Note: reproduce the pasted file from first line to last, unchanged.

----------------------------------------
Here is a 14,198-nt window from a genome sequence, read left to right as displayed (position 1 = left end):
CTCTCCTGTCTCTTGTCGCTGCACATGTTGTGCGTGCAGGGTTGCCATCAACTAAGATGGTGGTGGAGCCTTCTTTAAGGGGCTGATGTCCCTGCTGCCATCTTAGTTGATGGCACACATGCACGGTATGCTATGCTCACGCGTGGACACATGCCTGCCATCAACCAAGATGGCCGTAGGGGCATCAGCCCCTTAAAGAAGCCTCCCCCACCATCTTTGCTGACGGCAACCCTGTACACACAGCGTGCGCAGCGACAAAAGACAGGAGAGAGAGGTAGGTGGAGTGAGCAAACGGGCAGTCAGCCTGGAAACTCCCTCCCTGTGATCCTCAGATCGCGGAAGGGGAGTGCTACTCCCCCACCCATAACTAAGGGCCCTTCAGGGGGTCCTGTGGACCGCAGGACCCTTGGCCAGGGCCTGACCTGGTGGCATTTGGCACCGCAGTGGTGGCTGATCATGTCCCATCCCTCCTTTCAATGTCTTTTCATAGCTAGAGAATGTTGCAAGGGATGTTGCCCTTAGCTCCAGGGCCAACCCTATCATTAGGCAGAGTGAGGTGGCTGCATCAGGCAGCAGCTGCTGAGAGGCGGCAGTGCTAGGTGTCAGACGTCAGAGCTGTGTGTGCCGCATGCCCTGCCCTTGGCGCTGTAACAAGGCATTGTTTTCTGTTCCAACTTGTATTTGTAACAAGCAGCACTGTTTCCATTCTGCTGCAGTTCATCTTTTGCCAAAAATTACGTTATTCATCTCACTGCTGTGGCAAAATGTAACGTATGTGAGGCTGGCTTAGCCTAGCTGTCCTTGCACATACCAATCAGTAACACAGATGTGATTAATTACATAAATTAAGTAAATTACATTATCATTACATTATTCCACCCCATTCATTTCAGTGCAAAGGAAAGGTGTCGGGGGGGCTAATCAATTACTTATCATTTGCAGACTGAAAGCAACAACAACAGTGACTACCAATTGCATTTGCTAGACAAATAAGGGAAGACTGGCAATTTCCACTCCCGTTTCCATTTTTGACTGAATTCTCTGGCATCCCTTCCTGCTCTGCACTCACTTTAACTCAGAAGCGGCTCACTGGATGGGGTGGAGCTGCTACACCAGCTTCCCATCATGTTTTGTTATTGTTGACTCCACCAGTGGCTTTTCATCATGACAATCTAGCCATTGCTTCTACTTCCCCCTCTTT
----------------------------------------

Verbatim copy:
Here is a 14,198-nt window from a genome sequence, read left to right as displayed (position 1 = left end):
CTCTCCTGTCTCTTGTCGCTGCACATGTTGTGCGTGCAGGGTTGCCATCAACTAAGATGGTGGTGGAGCCTTCTTTAAGGGGCTGATGTCCCTGCTGCCATCTTAGTTGATGGCACACATGCACGGTATGCTATGCTCACGCGTGGACACATGCCTGCCATCAACCAAGATGGCCGTAGGGGCATCAGCCCCTTAAAGAAGCCTCCCCCACCATCTTTGCTGACGGCAACCCTGTACACACAGCGTGCGCAGCGACAAAAGACAGGAGAGAGAGGTAGGTGGAGTGAGCAAACGGGCAGTCAGCCTGGAAACTCCCTCCCTGTGATCCTCAGATCGCGGAAGGGGAGTGCTACTCCCCCACCCATAACTAAGGGCCCTTCAGGGGGTCCTGTGGACCGCAGGACCCTTGGCCAGGGCCTGACCTGGTGGCATTTGGCACCGCAGTGGTGGCTGATCATGTCCCATCCCTCCTTTCAATGTCTTTTCATAGCTAGAGAATGTTGCAAGGGATGTTGCCCTTAGCTCCAGGGCCAACCCTATCATTAGGCAGAGTGAGGTGGCTGCATCAGGCAGCAGCTGCTGAGAGGCGGCAGTGCTAGGTGTCAGACGTCAGAGCTGTGTGTGCCGCATGCCCTGCCCTTGGCGCTGTAACAAGGCATTGTTTTCTGTTCCAACTTGTATTTGTAACAAGCAGCACTGTTTCCATTCTGCTGCAGTTCATCTTTTGCCAAAAATTACGTTATTCATCTCACTGCTGTGGCAAAATGTAACGTATGTGAGGCTGGCTTAGCCTAGCTGTCCTTGCACATACCAATCAGTAACACAGATGTGATTAATTACATAAATTAAGTAAATTACATTATCATTACATTATTCCACCCCATTCATTTCAGTGCAAAGGAAAGGTGTCGGGGGGGCTAATCAATTACTTATCATTTGCAGACTGAAAGCAACAACAACAGTGACTACCAATTGCATTTGCTAGACAAATAAGGGAAGACTGGCAATTTCCACTCCCGTTTCCATTTTTGACTGAATTCTCTGGCATCCCTTCCTGCTCTGCACTCACTTTAACTCAGAAGCGGCTCACTGGATGGGGTGGAGCTGCTACACCAGCTTCCCATCATGTTTTGTTATTGTTGACTCCACCAGTGGCTTTTCATCATGACAATCTAGCCATTGCTTCTACTTCCCCCTCTTT